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My creation seen from above.

image Choose flowers with similar life spans and your arrangement will look great for up to 2 weeks.  Every 4 days or so, add a bit of water to keep the sand wet.  You can do this by simply pouring water in the top of your arrangement as you would to water a plant.

I hope you have enjoyed learning about Biedermeier floral design as much as I did.  Feel free to ask any questions in the comments.  Get in touch with your inner child and play in the sand again! Thank you to my fellow Scattered Seeds garden club friends for generously and patiently allowing me to photograph them in action during this flower arranging class!  I LOVE my garden club!  Thank you to Terri Dow and The Ship Inn  for hosting The Scattered Seeds Garden Club.

25 thoughts on “Biedermeier Flower Arranging: a Tutorial

  1. I love the Beidermeier I made! I thought this was going to be a very difficult project and found it to be well within my comfort zone. Your step-by-step directions are very well written…I will definitely make another one sometime! My arrangement is now 2 weeks old and some of the pink carnations need to go…I may make repairs by replacing just that one ring of flowers.

  2. Absolutely stunning Johanne. Loved going through all the different arrangements, so strikingly beautiful! Off to Longwood next week with a couple of girlfriends, I hear the orchids are putting on a gorgeous display right now.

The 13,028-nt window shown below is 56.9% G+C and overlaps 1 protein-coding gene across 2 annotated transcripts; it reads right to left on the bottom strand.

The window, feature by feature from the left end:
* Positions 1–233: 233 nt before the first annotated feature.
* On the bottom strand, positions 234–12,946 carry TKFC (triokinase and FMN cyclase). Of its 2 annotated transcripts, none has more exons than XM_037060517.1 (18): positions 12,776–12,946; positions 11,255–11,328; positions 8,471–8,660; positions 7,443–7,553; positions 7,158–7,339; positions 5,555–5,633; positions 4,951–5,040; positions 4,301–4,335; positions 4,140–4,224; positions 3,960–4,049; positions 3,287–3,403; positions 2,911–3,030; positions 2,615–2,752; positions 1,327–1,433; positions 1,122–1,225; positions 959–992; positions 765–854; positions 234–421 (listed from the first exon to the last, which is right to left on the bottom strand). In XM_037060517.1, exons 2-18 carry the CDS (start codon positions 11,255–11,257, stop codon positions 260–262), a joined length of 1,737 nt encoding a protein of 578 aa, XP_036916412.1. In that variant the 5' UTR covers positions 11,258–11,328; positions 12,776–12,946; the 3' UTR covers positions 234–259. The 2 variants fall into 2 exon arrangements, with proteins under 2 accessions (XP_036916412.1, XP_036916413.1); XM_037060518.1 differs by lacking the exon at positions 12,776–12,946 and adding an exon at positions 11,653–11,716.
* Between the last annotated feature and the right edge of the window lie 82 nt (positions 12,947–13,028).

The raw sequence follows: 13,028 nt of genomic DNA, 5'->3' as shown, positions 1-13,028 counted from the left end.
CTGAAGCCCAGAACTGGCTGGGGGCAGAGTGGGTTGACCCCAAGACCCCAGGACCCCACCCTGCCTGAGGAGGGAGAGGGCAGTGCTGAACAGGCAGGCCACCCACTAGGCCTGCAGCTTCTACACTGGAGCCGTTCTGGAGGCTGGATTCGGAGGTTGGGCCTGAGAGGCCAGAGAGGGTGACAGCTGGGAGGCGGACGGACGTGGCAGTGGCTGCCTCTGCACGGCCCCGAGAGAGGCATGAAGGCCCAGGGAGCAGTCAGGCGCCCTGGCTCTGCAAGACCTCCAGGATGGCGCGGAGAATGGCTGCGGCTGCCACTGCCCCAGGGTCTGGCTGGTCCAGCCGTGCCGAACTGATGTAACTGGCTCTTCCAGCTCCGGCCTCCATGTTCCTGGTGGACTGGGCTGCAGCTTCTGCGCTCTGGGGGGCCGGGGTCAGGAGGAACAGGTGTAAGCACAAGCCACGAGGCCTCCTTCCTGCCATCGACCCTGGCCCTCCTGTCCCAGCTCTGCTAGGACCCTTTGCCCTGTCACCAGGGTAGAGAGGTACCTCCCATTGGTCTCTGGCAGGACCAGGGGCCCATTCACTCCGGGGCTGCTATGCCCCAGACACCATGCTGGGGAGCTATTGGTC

• Glad you enjoyed the post Loretta! Longwoods will be the operfect antidote to this freezing weather! Are you going to the Flower Show? I saw previews today. Am going next week. I am looking forward to going to Chanticleer with you someitme this spring:)))

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  3. omg Johanne, this is too fabulous! How lucky to be caught red “fingered” by the floral designer herself and then get her to teach you! I can’t wait to try this, thank you so much! Your creations are gorgeous!
    Jenna

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  6. I loved hearing about how you got “caught!” I have never heard of this type of arrangement,although now i think I have seen it here and there, but I’ll recognize it in the future. It sounds so much fun I’ll have to remember it next summer! Summer is coming isn’t it? Sometime…?

    • I think we’ve all seen versions of Beidermeier design but didn’t know it had a name! Sping is coming, spring is coming, spring is coming!!!!! Heading to Philly’s big Flower Show this week and that’ll help. Then spring break next week. Really need it this year! Keep warm!

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  7. Your design was lovely. The beidermeier style is very versitile and you did a great job of showing a variety of applications for the style. congratulations on a job well done.